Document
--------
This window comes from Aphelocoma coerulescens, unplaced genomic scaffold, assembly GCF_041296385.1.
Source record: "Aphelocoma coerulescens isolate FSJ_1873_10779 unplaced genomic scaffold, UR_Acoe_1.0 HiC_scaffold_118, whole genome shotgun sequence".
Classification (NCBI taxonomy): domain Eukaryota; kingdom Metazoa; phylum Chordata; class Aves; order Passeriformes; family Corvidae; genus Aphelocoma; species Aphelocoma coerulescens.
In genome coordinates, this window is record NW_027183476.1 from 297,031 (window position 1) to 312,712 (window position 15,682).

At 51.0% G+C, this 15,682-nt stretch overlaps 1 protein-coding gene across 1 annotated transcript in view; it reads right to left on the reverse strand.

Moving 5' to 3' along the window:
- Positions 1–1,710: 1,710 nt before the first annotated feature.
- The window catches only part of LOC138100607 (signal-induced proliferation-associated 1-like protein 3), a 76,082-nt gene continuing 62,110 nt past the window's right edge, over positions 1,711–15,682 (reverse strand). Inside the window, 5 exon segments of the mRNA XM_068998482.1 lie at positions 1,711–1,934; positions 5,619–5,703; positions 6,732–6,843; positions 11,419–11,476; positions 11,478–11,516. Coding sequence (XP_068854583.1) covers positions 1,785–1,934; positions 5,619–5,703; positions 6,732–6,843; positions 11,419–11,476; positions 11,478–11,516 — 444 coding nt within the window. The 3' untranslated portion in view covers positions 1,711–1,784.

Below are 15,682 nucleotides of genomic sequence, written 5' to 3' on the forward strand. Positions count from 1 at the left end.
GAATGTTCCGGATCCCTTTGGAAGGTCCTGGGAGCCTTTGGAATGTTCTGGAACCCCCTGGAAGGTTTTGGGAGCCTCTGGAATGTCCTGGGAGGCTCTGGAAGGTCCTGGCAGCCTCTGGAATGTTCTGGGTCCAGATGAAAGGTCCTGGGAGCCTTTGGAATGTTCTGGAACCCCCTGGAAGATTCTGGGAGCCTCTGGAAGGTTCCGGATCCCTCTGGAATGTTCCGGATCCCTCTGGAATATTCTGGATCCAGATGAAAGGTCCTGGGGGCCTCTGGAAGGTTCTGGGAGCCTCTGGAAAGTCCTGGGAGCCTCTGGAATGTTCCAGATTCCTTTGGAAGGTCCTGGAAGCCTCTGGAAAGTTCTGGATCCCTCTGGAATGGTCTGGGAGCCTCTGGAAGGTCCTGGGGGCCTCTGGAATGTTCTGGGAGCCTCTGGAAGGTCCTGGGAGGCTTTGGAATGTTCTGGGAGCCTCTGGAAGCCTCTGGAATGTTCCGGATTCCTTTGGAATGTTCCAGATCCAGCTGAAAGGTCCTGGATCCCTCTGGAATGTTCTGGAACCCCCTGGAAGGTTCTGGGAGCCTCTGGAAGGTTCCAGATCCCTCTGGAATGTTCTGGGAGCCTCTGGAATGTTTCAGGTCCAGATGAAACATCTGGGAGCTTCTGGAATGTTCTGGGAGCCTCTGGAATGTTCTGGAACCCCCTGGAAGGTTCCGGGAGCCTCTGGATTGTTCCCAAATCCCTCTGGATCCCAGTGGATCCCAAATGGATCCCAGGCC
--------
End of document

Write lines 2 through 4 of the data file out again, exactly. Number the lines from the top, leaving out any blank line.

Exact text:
Source record: "Aphelocoma coerulescens isolate FSJ_1873_10779 unplaced genomic scaffold, UR_Acoe_1.0 HiC_scaffold_118, whole genome shotgun sequence".
Classification (NCBI taxonomy): domain Eukaryota; kingdom Metazoa; phylum Chordata; class Aves; order Passeriformes; family Corvidae; genus Aphelocoma; species Aphelocoma coerulescens.
In genome coordinates, this window is record NW_027183476.1 from 297,031 (window position 1) to 312,712 (window position 15,682).